• Retiring at 33? How inspiring! I don’t know what’s holding us from also taking advantage of geographic arbitrage. We could retire right now at 36 years old!

    Yes, water is the most delicious drink in the world 😀. We drink only water on most days, and we also make our own wine that we drink occasionally. We also get some free beer from a connection to a brewery 🍻🍺 . For some reason, free beer tastes extremely really good 😄😄😄.

    POF, if you don’t mind, we would like you to interview us for this series. We started off very poor, put ourselves through school, worked 2-3 jobs at the same time, lived in not so safe neighborhoods, barely had food to eat, but we now make $400K+/year at 36 years old . We think your readers will enjoy our story.

  • Hi Ben! My wife and I love Portugal (particularly Lisbon) and have cajoled at least three of our friends to visit there on vacation. We could definitely see ourselves living there at some point in our lives for an extended period, however, I have read that AirBNB has made Lisbon quite difficult for long-term renters. Any insight on this?

    No vinho verde? Portugal has some of the most underrated wines around. Do consider breaking your water habit for a taste 🙂

    • You’re right! Lisbon became very trendy, and so the locals started to rent out their second homes through AirBnb, which increased the prices dramatically.

      Any good sparkling water beats vinho verde by a mile 😉

  • One of the biggest considerations for me as far as retirement goes is location. I could retire at a much earlier age if I were willing to move to another part of the US or to a less expensive country outside the US.

    Thanks for sharing.

  • Chronic fatigue syndrome is a very tough one to diagnose and treat, so sorry that you are dealing with it. Making the life changes to be healthy and fit are great though and hopefully will improve the symptoms.

    I have my own chronic fatigue but it’s more due to the call I take as a doc.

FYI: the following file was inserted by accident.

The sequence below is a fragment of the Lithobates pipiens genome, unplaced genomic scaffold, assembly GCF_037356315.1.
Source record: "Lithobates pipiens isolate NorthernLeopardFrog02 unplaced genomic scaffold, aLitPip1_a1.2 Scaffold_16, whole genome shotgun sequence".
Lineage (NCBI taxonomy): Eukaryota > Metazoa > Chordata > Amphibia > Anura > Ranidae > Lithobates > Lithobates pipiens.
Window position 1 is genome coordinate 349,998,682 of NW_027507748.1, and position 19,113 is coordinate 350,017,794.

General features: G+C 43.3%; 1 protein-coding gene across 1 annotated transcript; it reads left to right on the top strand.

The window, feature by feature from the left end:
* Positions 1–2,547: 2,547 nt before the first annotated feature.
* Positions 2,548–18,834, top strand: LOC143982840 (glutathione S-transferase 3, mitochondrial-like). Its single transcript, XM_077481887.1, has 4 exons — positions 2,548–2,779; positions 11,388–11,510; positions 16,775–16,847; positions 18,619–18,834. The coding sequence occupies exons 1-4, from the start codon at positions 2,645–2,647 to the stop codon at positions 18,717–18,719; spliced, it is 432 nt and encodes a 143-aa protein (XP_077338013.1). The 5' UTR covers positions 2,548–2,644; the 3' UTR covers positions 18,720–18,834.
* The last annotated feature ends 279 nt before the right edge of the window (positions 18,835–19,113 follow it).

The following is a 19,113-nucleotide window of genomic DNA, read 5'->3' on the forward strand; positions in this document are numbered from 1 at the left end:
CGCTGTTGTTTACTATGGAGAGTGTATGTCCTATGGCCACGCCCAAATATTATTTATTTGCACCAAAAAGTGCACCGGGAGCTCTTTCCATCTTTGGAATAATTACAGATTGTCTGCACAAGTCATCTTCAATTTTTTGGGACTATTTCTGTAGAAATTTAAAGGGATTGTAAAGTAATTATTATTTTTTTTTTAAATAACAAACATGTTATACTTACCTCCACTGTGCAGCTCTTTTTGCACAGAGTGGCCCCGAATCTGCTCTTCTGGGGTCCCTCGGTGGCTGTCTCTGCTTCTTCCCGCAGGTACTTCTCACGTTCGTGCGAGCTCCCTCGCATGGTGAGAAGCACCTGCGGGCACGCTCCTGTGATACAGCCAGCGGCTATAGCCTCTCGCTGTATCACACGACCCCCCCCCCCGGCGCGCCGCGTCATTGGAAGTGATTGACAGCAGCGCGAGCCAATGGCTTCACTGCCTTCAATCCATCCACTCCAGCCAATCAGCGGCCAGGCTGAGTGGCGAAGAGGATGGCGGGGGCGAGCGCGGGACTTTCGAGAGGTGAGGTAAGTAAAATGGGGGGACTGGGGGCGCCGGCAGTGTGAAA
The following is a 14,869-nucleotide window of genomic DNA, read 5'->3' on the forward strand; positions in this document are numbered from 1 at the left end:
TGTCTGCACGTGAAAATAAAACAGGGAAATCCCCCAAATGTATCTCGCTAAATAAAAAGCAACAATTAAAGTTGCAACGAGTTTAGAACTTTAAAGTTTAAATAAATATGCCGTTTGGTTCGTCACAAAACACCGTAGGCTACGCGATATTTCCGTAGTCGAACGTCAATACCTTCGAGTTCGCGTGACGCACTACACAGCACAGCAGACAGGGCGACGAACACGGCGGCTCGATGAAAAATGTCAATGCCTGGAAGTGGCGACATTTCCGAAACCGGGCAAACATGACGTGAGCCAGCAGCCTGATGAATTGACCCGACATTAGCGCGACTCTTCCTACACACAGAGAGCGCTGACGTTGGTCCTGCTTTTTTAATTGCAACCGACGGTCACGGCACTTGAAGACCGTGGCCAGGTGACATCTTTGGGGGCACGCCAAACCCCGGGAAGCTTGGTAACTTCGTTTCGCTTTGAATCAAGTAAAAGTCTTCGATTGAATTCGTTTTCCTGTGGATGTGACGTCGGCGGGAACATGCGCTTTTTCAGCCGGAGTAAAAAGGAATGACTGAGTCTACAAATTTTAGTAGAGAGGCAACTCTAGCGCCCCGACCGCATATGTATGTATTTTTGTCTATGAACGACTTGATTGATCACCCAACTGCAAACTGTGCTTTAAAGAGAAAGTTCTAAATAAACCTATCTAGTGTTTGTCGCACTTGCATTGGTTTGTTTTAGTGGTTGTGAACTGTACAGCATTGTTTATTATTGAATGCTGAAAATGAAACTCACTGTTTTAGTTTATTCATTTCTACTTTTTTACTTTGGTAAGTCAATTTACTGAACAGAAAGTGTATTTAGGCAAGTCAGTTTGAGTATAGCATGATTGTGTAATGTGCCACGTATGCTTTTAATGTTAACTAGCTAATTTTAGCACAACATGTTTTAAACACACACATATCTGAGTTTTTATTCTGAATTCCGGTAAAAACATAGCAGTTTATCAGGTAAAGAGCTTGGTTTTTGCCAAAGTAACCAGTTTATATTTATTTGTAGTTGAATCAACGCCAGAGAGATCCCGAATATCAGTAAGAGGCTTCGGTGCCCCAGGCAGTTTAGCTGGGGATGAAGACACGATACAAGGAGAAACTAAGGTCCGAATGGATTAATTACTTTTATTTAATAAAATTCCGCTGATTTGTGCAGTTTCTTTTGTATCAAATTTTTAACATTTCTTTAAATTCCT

33 for retirement is admirable. Being able to move to another country (or part of the country) would make it much easier to do. Cali is expensive but like you said, I live where people vacation.

    Best of luck going forward!

  • I was hoping to hear how you will use geoarbitrage to live abroad and retire early. What strategies will you employ? Do you already own property in Portugal?

  • Interesting story Ben, thanks for sharing. I think geographic arbitrage is awesome, if you can get your spouse to buy in : ) I live in North Dakota. Since you don’t live in the US I’ll explain. Watch Game of Thrones, I live North of the Wall. Lots of Germans here though, you could get your sauerkraut fix.

    I would get diabetes living in Portugal, all the surgery brandy from the fortified port wine (delicious), but I do plan to visit.

    Thanks for the real estate links, like PoF I was an accidental landlord which wasn’t that bad, but I want to do it on my own terms provided i can do it with minimal hassle. Learning real estate is like learning a new language, all these definitions and numbers to make sure it’s a good buy. Appealing to the researcher in you and me too.

    Also, as a researching oncologist, we cure patients with cancer everyday, but you are right, we have a long way to go. I agree with PoF (my wife works in pain management) we are far from mastering narcotics. Most are really old drugs that are used more now than ever. Perhaps PoF can work on that problem with his newfound time when he returns from his Spanish sabbatical.

  • Doublemds

    Not to be a Debbie downer as this is nowhere near the main point of the post but anyone who reportedly states they have chronic fatigue or fibromyalgia would stand almost no chance of surviving any type of surgical residency. By definition residency induces chronic fatigue, regardless of a predetermined clinical diagnosis or not. Lay people rarely have any concept of the extent of this.

    Nonetheless, nice post and congrats on the early retirement!!